Course Resources, Communication and Information Management Teams, in consultation with me, the TA and lead students, will select actual readings, multimedia resources and visits and speakers to support their learning over the course of the semester.
Expected time commitment and tracking time:
We expect that you will spend approximately 6 hours per week (averaged over the semester) on readings and work for this class. Please keep a time log in which you record tasks and time spent (to the nearest 1/4 hour).
Preliminary Resources, to be developed throughout the semester:
CLF Teaching the Food System, http://www.jhsph.edu/research/centers-and-institutes/teaching-the-food-system/curriculum/ This is an online curriculum published by the Center for a Livable Future, JHSPH, JHU)(basic text in core concepts of Food System Studies).
The following books are listed as course texts and are available for purchase at the UMBC bookstore; groups may pool resources and purchase books to share.
Philip Ackerman Leist (2013) Rebuilding the Foodshed: How to Create Local, Sustainable and Secure Food Systems, White River Junction: Chelsea Green Publishing. This book includes case studies and hands-on information about social and for-profit innovations that foster local food economies supporting economic development and environmental sustainability.
Gottlieb. R., & Joshi, A. (2010) Food Justice, Boston: The MIT Press. This book includes case studies about social entrepreneurs undertaking seed-to-table food system reform seeking to improve equity across ethnic, income and geographic demographic groups in the US. (Gottlieb is an Environmental Studies Professor at Occidental College).
Winne, M. (2008) Closing the Food Gap: Resetting the Table in the Land of Plenty, Boston: Beacon Press. Winne is a fellow at the JHU School of Public Health’s Center for a Livable Future and leader in the development of local and regional food policy councils and local food strategies. The book is particularly useful in exploring how state and local public agencies can collaborate with the civil and private sector actors and initiatives to leverage system change.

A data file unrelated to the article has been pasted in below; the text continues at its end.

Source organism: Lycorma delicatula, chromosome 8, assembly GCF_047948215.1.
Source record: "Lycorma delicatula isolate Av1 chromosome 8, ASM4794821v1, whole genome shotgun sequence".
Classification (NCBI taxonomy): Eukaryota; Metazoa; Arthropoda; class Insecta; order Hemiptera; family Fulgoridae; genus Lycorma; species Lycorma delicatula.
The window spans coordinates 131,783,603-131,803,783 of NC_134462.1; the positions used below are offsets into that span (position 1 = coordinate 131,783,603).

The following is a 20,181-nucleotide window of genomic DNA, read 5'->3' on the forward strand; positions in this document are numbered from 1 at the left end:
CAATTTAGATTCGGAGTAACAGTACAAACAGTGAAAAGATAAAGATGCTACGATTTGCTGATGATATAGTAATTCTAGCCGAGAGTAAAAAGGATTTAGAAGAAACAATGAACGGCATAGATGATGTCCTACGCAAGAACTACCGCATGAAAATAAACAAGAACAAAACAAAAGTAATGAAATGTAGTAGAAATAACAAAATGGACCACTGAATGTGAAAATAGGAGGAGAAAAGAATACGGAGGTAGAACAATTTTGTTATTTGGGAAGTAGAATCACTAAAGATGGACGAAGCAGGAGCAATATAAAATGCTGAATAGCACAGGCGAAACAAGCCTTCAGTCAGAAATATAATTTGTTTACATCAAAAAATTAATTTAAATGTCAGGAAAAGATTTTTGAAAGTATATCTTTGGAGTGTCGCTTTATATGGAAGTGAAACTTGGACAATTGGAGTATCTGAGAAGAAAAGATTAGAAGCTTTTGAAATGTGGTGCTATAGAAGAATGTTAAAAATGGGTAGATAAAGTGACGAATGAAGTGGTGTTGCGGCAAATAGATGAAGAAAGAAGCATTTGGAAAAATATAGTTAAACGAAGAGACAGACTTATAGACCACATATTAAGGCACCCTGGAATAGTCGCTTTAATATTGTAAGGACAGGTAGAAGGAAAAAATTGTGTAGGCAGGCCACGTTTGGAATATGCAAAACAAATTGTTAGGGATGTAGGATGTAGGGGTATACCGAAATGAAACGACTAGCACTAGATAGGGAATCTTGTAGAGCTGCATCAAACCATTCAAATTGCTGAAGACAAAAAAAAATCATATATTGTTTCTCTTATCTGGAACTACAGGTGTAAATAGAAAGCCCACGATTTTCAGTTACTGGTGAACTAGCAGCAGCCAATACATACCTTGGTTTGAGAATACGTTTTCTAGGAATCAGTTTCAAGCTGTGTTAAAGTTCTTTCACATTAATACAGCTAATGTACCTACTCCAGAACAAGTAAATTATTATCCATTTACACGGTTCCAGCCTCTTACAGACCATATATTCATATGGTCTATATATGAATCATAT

Klindienst, P. (2006) The Earth Knows My Name: Food, Culture, and Sustainability in the Gardens of Ethnic Americans, Boston: Beacon Press. This is a non-fiction journalistic series of essays exploring various immigra.nt, refugee and other ethnic group gardens throughout the US.
Publications from international experts on the Right to Food, climate change, sustainable agriculture, and related issues, including:
- the UN Special Rapporteur’s various documents on the Right to Food,
- the UN Food and Agriculture Organization and the
- UN Intergovernmental Panel on Climate Change
- UNCTAD “Wake Up Before It’s Too Late”
- World Watch reports
Multimedia, podcasts, lectures, TED talks, especially from the annual, TedxManhattan “Changing the Way We Eat” annual symposia presentations featuring people from academia, civil society and the private sector who are involved in food system study and innovation
Communications, assignments and document sharing:
Attendance is mandatory
UMBC Academic Integrity Statement
By enrolling in this course, each student assumes the responsibilities of an active participant in UMBC’s scholarly community in which everyone’s academic work and behavior are held to the highest standards of honesty. Cheating, fabrication, plagiarism, and helping others to commit these acts are all academic deceit and prohibited forms of misconduct that may subject the student to disciplinary action, including but not limited to suspension or dismissal. The professor reserves the right to penalize the student’s grade, including an F for the assignment or course, depending on the severity of the misconduct. Please see these various sources for a more detailed statement and description of this policy: the Student Academic Conduct Policy in the UMBC Student Handbook, the Faculty Handbook, or the UMBC Policies section of the UMBC Directory. Information and guidance is available at http://www.umbc.edu/undergrad_ed/ai/students.html.
UMBC Statement on Students with Disabilities
UMBC is committed to eliminating discriminatory obstacles that may disadvantage students based on disability. Student Support Services (SSS)
is the UMBC department designated to:
- receive and maintain confidential files of disability-related documentation,
- certify eligibility for services,
- determine reasonable accommodations,
- develop with each student plans for the provision of such accommodations, and
- serve as a liaison between faculty members and students regarding disability-related issues.
If you have a disability and want to request accommodations, contact SSS in the Math/Psych Building, Room 213 or Academic IV-B wing Room 345 (or call 410-455-2459 or 410-455-3250). SSS will require you to provide appropriate documentation of disability and complete a Request for Services form available at http://my.umbc.edu/groups/sss. If you require accommodations for this class, make an appointment to meet with me to discuss your SSS-approved accommodations.